• By Owen O'Meara - 12:15 PM on February 21, 2014  

    Is the price of the PS CC LR combo going up at the end of March?

    • By Jeffrey Tranberry - 12:38 PM on February 23, 2014  

      The offer is currently slatted to go away and only the Photoshop Single App membership will be available.

  • By Owen O'Meara - 4:22 PM on February 23, 2014  

    At what price Jeffrey?


    • By Jeffrey Tranberry - 11:16 AM on February 24, 2014  

      Photoshop Single App memberships are $19.99.

      If you sign up for the Photoshop Photography Program (PS + LR) by the end of March, $9.99 is *the* (ongoing) price, not a first year promo. There are currently no plans to increase the price. We can’t, however, say the price won’t ever need to go up to account for inflation.

      • By Owen O'Meara - 11:31 AM on February 24, 2014  

        I signed up for it some time ago so I should be good, right?


        • By Jeffrey Tranberry - 12:02 PM on February 25, 2014  

          Yes. If you signed up for the Photoshop Photography Program you should be in at the $9.99 rate.

  • By Melanie - 11:21 AM on February 25, 2014  

    It has been said, but I agree that $600/year is too much to ask freelance designers to spend each year. As a freelancer and stay-at-home mom, I only take part-time work. This allows me to help pay for my children’s activities, but also have plenty of time to be a mom. I cannot afford $600 in overhead every year just for software. Bad form, Adobe.

  • By Art - 8:23 PM on March 7, 2014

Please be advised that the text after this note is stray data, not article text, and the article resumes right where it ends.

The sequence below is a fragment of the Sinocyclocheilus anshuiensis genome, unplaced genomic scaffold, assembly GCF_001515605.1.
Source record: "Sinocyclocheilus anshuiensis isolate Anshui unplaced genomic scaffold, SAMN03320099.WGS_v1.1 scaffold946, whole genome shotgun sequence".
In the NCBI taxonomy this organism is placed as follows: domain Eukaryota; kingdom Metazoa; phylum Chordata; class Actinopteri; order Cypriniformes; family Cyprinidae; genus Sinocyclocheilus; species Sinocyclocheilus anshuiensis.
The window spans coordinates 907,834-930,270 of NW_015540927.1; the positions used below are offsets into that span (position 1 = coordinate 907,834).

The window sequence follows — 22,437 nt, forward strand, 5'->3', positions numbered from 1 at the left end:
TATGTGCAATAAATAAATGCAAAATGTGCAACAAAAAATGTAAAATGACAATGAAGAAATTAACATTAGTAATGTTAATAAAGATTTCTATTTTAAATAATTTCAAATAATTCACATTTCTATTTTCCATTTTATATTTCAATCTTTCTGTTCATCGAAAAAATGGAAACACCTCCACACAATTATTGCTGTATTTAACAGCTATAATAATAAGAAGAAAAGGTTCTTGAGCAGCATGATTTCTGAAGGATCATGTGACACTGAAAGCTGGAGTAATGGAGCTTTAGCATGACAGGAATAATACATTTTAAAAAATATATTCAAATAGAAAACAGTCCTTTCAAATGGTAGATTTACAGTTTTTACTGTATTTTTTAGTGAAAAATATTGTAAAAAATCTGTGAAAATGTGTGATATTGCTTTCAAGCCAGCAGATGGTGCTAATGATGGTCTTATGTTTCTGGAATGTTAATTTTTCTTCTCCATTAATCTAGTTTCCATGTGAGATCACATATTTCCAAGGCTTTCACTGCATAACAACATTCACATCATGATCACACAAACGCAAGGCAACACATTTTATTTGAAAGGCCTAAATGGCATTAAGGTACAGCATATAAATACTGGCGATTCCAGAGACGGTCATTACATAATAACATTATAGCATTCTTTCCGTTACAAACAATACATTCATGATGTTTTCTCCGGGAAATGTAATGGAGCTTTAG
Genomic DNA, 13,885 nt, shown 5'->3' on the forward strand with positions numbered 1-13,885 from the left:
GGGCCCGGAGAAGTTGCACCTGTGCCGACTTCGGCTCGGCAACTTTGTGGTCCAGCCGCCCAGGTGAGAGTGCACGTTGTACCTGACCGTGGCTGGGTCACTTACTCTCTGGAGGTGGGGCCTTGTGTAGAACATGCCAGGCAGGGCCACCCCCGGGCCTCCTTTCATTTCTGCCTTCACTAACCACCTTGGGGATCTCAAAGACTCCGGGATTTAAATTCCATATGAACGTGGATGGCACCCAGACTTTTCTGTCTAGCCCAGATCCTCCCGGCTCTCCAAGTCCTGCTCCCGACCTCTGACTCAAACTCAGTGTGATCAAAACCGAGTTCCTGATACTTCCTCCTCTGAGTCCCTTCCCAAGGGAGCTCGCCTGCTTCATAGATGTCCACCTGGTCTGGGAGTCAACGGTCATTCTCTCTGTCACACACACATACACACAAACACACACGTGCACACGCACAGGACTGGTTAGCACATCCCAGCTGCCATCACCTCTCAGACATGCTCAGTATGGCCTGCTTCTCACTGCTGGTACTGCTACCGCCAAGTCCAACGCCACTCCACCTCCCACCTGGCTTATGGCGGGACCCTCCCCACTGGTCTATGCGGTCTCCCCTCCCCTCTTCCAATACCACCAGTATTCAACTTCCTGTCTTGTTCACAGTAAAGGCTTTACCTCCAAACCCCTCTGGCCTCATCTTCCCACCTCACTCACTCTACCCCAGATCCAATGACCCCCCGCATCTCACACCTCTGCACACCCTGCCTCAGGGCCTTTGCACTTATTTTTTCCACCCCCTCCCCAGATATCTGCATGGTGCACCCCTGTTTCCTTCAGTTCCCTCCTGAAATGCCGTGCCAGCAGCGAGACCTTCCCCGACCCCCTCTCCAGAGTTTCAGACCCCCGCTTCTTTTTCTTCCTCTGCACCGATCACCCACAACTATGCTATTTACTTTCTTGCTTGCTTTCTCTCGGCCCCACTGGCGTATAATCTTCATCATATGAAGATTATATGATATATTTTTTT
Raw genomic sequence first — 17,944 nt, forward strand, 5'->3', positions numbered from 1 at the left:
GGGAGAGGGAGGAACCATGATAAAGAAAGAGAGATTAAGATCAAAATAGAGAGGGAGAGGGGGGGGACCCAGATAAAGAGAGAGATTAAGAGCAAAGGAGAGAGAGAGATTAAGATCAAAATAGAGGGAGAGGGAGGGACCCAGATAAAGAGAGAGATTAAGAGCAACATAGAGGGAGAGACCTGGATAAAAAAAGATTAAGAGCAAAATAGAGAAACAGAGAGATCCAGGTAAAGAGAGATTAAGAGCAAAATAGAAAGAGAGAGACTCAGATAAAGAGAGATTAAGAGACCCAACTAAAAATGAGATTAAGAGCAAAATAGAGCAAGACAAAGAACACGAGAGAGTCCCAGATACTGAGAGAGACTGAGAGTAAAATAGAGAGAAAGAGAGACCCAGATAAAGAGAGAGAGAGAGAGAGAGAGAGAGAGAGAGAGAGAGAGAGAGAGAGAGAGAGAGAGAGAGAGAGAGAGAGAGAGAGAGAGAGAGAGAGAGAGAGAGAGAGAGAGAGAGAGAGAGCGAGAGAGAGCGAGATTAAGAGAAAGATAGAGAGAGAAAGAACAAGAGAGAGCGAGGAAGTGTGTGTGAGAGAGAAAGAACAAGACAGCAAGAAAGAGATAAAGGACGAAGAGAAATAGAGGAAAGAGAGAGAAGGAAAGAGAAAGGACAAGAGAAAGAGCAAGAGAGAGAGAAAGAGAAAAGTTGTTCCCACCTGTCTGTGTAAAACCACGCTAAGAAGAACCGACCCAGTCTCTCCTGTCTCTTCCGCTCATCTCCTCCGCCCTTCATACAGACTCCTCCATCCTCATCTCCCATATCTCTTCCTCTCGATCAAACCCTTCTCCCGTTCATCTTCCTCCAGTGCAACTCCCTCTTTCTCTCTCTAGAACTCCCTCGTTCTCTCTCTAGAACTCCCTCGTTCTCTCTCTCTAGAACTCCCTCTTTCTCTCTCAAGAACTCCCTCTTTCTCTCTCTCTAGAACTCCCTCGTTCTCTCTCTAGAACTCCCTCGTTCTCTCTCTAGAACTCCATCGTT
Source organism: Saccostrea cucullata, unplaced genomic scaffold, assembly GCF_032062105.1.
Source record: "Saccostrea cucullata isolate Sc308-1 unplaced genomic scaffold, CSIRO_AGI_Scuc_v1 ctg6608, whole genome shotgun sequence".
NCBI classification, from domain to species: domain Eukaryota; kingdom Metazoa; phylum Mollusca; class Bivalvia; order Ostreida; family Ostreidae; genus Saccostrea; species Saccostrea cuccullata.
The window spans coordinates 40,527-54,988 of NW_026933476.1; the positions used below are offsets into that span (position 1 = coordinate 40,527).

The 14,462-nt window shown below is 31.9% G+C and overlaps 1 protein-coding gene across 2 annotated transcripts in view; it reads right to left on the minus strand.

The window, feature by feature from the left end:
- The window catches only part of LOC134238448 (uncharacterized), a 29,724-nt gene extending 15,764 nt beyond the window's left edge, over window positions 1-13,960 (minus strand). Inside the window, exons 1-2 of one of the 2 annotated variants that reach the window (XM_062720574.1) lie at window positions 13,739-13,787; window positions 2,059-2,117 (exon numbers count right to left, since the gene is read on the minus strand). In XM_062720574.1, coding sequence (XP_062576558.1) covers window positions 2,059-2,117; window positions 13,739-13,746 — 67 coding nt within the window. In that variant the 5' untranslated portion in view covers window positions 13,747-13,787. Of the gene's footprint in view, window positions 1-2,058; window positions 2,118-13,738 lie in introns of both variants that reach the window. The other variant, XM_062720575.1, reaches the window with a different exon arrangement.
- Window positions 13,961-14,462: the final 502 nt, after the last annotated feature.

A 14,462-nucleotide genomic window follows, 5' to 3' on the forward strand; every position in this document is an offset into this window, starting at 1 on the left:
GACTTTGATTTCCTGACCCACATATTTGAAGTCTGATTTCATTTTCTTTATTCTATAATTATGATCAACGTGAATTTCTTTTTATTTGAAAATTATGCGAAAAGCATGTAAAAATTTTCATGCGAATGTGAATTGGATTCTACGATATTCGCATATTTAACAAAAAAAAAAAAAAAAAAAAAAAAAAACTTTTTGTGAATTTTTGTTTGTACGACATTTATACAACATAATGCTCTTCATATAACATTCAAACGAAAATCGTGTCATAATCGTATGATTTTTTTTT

While it’s understandable that the new paradigm may work well for some, and certainly would work well for Adobe, the comments here make it clear that it doesn’t work for everyone. I would include myself in that number.

    Adobe begins by stating, in part:
    “Please understand that we’ve been working hard to digest all of the comments you’ve provided and we’re working hard to understand how we can address your concerns while still maintaining our focus on the future of creative software.”

    After a year, where is the evidence that this is true?

    All I see here is a forum for frustrated customers (many apparently soon-to-be former customers) to vent their frustration. Has there been any response form Adobe?

    Adobe, are you listening?

    At the top of this forum, Adobe also states its desire “… to determine how the Photoshop team can meet the needs of our customers, many of whom we’ve worked with for over 20 years.”

    …and the means of meeting those needs is? (anyone hear crickets?)

    I also fit into that 20 year category and am a user of many other Adobe products, in addition to Photoshop. I’ve heard nothing that indicates that Adobe is listening or intends to do anything to fulfill the intentions it voices on this page.

    No one would fault Adobe for moving in the new direction, as “the future of creative software”, if that’s how they imagine that future, with a reasonable alternative to meet the needs of those it claims to want so desperately to listen to and help.

    If another alternative is not offered for the many who prefer to own (not rent) their software, it will be a sad future, indeed. The free enterprise system being what it is, however, no doubt able competition will arise to capture the large market Adobe would leave behind. A “best of both worlds” approach for Adobe would, instead, be to offer both the ownership and the rental, …er “membership”… option.

    Adobe, are you listening?

    • By Leon - 5:59 AM on May 17, 2014